Airbnb property glut 'threatens Noosa community'
NOOSA is determined to avoid a one-sided Byron Bay short-term rental proliferation, where there are five Airbnb beds for every hotel, motel and resort type bed.
Noosa Mayor Tony Wellington said this represented a "staggering” 517 per cent of Airbnb beds as a proportion of traditional tourist sector beds.
The mayor told fellow councillors this week the Byron Shire Councill "was really struggling” with 17.6 per cent of its entire properties taken up with Airbnb, which amounted to 48.3 per cent of its local housing rental properties, excluding Stayz and other short-term rental platforms.
Cr Wellington said these figures came from the report commissioned by the Australian Coastal Councils Association, of which Noosa was a member.
To try and overcome this rental imbalance, the mayor said Noosa Council had commissioned a report on the short-term online rental market in Noosa, which should be tabled at the January round of meetings.
"It will cover what is happening in this space, as well as comparisons with other local governments and states,” Cr Wellington said.
Airbnb was contacted for comment but did not respond by deadline.
The mayor's comments came during debate on the council paying $1000 to join a new Australian Tourism Council Advocacy Group.
A southerm media report quoted Byron Mayor Simon Richardson as saying Airbnb was "gutting” his town.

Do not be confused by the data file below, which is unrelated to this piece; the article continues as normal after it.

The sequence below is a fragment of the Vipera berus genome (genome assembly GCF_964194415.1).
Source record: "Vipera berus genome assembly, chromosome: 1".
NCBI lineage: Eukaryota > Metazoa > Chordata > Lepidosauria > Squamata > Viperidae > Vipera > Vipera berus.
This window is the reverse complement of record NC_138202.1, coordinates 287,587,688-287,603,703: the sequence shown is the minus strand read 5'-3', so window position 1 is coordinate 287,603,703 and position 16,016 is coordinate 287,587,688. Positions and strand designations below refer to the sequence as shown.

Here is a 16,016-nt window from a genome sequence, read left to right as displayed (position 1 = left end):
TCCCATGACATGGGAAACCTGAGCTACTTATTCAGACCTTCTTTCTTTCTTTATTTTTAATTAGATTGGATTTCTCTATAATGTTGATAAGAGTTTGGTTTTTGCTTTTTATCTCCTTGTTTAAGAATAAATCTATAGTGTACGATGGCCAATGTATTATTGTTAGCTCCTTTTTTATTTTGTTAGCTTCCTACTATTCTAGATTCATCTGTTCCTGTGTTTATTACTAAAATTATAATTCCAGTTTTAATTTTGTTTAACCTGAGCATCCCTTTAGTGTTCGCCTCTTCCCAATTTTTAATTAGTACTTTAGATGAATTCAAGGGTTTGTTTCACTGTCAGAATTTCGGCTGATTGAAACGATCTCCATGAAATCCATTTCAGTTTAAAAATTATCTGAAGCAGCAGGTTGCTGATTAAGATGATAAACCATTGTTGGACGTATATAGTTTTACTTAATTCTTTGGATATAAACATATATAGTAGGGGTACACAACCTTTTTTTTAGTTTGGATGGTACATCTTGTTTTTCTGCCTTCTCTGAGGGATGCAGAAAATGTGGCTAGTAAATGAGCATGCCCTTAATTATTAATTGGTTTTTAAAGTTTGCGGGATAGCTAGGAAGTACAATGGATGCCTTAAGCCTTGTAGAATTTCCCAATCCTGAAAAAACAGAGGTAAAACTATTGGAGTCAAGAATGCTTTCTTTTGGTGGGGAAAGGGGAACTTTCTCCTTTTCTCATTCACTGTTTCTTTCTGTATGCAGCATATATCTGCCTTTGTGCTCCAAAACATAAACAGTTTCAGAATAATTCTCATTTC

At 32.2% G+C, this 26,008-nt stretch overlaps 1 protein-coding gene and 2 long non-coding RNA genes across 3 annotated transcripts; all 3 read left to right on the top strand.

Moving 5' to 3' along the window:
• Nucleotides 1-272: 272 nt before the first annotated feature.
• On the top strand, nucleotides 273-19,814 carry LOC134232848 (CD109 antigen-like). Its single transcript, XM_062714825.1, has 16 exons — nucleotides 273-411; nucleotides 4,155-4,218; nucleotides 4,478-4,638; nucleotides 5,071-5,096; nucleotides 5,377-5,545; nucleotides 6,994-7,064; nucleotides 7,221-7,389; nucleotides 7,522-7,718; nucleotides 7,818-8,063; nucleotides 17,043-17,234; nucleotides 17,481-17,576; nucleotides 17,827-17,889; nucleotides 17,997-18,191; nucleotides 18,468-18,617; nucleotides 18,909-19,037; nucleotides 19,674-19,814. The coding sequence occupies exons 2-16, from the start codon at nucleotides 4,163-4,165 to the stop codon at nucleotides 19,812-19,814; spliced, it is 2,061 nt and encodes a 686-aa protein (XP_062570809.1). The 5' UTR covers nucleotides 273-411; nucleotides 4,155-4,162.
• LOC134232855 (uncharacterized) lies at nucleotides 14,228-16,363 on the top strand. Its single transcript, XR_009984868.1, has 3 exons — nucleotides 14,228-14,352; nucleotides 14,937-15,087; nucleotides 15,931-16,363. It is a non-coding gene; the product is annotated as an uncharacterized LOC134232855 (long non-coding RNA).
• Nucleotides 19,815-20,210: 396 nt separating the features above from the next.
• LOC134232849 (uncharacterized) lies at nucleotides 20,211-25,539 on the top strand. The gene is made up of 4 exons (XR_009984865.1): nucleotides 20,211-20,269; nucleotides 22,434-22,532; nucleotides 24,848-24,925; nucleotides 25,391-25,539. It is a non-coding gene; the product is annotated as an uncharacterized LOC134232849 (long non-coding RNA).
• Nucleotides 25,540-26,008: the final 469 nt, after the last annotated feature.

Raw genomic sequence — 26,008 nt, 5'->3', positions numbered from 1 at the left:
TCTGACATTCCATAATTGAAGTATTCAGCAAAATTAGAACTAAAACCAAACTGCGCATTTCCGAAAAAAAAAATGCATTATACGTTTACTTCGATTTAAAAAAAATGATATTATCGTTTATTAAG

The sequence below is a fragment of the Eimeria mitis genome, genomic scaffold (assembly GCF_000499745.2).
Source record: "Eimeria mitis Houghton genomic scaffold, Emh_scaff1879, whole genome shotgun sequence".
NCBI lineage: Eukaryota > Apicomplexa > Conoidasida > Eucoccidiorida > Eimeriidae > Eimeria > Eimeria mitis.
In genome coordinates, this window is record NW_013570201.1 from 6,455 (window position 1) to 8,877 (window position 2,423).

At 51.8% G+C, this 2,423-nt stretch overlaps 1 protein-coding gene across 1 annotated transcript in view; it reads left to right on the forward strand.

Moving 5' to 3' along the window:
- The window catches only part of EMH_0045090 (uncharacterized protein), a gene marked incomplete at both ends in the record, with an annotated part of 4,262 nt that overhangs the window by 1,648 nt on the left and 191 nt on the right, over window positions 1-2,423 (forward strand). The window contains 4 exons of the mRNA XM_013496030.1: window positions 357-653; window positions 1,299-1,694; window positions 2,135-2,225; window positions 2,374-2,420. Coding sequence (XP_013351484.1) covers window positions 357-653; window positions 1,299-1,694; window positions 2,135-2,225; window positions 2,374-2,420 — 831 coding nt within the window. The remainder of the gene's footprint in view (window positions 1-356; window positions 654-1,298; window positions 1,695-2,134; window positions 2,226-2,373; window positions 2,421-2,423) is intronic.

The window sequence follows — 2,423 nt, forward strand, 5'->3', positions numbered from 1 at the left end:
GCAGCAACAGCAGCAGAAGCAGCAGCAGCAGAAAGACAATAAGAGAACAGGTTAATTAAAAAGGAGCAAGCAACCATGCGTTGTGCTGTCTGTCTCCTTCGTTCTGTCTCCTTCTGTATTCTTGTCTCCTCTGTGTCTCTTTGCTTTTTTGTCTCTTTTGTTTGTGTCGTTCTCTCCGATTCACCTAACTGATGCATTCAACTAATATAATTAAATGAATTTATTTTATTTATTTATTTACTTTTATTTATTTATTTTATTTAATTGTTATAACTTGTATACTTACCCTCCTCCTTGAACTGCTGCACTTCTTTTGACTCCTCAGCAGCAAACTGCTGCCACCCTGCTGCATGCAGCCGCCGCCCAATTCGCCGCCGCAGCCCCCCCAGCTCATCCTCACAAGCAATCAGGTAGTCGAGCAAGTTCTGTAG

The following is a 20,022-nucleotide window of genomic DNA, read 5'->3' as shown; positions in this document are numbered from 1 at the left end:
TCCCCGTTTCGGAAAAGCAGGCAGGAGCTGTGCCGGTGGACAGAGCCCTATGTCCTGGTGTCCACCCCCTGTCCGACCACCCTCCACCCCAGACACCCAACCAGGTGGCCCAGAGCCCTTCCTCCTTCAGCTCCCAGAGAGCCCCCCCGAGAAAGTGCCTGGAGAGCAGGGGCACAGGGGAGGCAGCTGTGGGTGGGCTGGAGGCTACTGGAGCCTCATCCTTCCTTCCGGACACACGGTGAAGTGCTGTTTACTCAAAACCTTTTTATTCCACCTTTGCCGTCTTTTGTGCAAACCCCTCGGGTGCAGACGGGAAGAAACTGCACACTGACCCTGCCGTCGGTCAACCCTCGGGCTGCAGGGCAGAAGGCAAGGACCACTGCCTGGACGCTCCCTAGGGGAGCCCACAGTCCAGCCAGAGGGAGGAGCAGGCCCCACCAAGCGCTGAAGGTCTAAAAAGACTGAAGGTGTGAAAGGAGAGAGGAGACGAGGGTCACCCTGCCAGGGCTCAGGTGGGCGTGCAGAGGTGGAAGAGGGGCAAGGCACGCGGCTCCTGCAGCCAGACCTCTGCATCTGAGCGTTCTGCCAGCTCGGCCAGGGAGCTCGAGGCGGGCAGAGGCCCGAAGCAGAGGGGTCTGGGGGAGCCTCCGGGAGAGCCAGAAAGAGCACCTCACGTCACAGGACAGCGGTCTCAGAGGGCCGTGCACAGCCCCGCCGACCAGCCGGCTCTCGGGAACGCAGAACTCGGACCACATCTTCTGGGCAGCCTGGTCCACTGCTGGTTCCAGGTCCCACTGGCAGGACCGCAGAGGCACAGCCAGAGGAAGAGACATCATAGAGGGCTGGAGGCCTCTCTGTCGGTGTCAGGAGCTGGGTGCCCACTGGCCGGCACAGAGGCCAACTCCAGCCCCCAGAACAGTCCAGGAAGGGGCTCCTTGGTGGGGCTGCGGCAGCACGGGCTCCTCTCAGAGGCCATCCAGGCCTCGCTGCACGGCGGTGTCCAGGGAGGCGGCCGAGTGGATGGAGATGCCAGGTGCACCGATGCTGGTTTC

He said every second home in one coastal strip was empty due to short-term rentals, which meant there were not enough locals to volunteer at the surf club.
Cr Wellington said when he went to the inaugural advocacy meeting in Sydney, Byron and Noosa (councils) were "somewhat separate to the rest of the councils who all wanted to massively increase the opportunities for tourism, whereas Byron and Noosa were dealing with managing their own success”.
"Byron has only since determined that it's going to follow Noosa and Tourism Noosa's approach and that is start to pitch its market at high yield tourists rather than just tourists generally,” the mayor said.
Noosa CEO Brett de Chastel said the council didn't know if this group was going to be effective.
"But for the investment, it's probably worth having a seat at the table to see where it goes.
"If it does that's great, if it doesn't we can pull out.”
Mr de Chastel said the meeting identified a range of issues that were typically being faced by local governments in high tourism areas including: Funding for public infrastructure, transport and short-term accommodation where different councils identified either not enough or too much short-term accommodation.
Mr de Chastel said other issues identified included the impacts of tourism on local communities, problems with camper vans and conflicts between residents and visitors in terms of amenity.